(Author’s Note: The information given on the ladies in this article is on the characters, not the actresses portraying them. Also and obviously; I’m only including the ADAs of the original Law & Order series here, not the ones from the subsequent Law & Order: SVU or Law & Order: Criminal Intent.)
Law & Order was a popular crime drama based in New York City, that ran from 1990-2010. For the first three seasons, the assistant district attorney was a man, but by the end of the third season, the producers decided the show didn’t have enough female characters (and I sure don’t know why it took them three full seasons to realize that), so at the beginning of the fourth season, the ADA was female and from that point on, all the ADAs were female. Furthermore, all were very easy on the eyes. The first being ADA Claire Kincaid, played by Jill Hennessey (pictured at right), who served as the lead prosecutor’s second chair lady from 1993-1996.
Claire was a Harvard Law grad who was described as an “idealistic, outspoken feminist and agnostic who became increasingly disillusioned with her job.” Although she was well-respected by her bosses, Clair’s liberal views often clashed with the duties of her job and they didn’t always sit well with her initial, more conservative superiors. She was killed when a drunk driver rammed into her car while she was driving Detective Lenny Briscoe home, who had one too many himself that evening. She was considering leaving the Manhattan DA’s office at the time of her death. A few hints were dropped that she had a more-than-professional relationship going on with lead prosecutor Jack McCoy, while she was working alongside him. That wasn’t finally confirmed to viewers until three years after her death.
Columbia graduate Jamie Ross (played by Carey Lowell from 1996-1998) was a defense attorney before coming to the Manhattan DA’s office to replace Claire Kincaid after her death. Like her predecessor, Jamie’s liberalism often caused her to be at odds with her superiors, but she eventually fit in and also became a well-respected prosecutor. Her short stint with the Manhattan DA’s office ended without a jaw-dropping death or departure. She left to get a job to spend more time with her family. Seven years later, in the short-lived Law & Order spin-off, Law & Order: Trial by Jury, viewers saw that she had become a judge.
Abby Carmichael (played by Angie Harmon from 1998-2001), a University of Texas alumna, was unlike her two female predecessors in that she was a political conservative. She was pro-life, in favor of capital punishment, and was a staunch supporter of the 2nd amendment. She was described as having “no faith in criminal rehabilitation programs” and her conservative views often differed with Jack McCoy’s, even though the two clearly developed a mutual respect. She left the Manhattan DA’s office to join the US Attorney’s office in New York. Despite her remaining in the Big Apple, she was never again seen on the show or notably mentioned in any subsequent storylines.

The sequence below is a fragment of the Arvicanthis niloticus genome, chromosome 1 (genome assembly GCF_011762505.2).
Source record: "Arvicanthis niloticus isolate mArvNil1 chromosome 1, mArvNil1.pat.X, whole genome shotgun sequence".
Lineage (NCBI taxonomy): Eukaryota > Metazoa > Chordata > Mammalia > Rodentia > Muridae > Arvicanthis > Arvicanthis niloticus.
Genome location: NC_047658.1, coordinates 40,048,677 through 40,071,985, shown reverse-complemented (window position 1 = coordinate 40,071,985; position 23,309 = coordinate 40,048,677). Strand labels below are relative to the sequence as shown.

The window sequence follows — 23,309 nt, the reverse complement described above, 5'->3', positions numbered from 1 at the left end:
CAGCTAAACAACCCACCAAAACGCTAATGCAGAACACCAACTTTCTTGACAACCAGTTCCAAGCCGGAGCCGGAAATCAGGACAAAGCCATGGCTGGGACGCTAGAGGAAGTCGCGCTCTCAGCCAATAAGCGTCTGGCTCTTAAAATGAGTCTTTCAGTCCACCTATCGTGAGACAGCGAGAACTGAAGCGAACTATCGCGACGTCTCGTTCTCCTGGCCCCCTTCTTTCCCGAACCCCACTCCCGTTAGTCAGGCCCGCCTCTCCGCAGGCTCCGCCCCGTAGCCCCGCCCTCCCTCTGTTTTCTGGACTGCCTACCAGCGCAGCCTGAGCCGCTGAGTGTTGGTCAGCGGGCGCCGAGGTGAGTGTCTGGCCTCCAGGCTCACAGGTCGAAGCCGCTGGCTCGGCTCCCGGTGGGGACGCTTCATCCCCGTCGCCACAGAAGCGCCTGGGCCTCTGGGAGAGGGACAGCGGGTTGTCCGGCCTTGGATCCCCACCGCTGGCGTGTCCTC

ADA Serena Southerlyn (played by Elisabeth Röhm from 2001-2005) often was at odds with her bosses over their trial strategies in cases where she seemed to sympathized with the defendant. Her stint on the show ended when her conservative boss, DA Arthur Branch, fired her because of that and him feeling that she let her emotions get in the way of her doing her job. Even though her sexuality was never explicitly revealed on the show, hints that she swung the other way had been dropped during her time on the show. It was finally confirmed in her last scene when, after being told by Branch she was fired, Serena asked; “Is this because I’m a lesbian?” Branch said it was not (as if he would have been expected to tell her anything else), to which she replied; “Good. Good,” and walked out of the Manhattan DA’s office.
Alexandra Borgia (played by Annie Parisse from 2005-2006) was the shortest serving assistant prosecutor, and had it not been for her untimely death, she may have been one of the longest serving. Unlike her predecessor, Borgia often agreed with the calls made by her superiors and complied with their directions, without letting her personal views or emotions get in the way. When her husband became the focus of a investigation into a series of home invasion robberies, it was revealed that he had been supplying killers with fake DEA badges. After she began trying to get him to give up the names others involved, she was kidnapped from her apartment. Her bound and beaten body was found in the trunk of a car, dead of asphyxiation.
Connie Rubirosa (played by Alana de la Garza) was the last and longest to serve as the show’s ADA. After graduating from Swarthmore College and spending some time as a kindergarten teacher, Connie joined the Manhattan District Attorney’s office in 2004. After Alexandra Borgia’s death, she took the spot working alongside Jack McCoy from 2006 until the series ended its 20-year run in 2010. She then made the move from New York to Los Angeles and reappeared as a Deputy District Attorney on the short-lived Law & Order: LA in 2011, toward the end of its first and only season, but even her presence wasn’t enough to save that show from a merciful cancellation.
Who was the best ADA on Law & Order?
Law and Order – All Seasons (but remember the ADA before season 4 was male):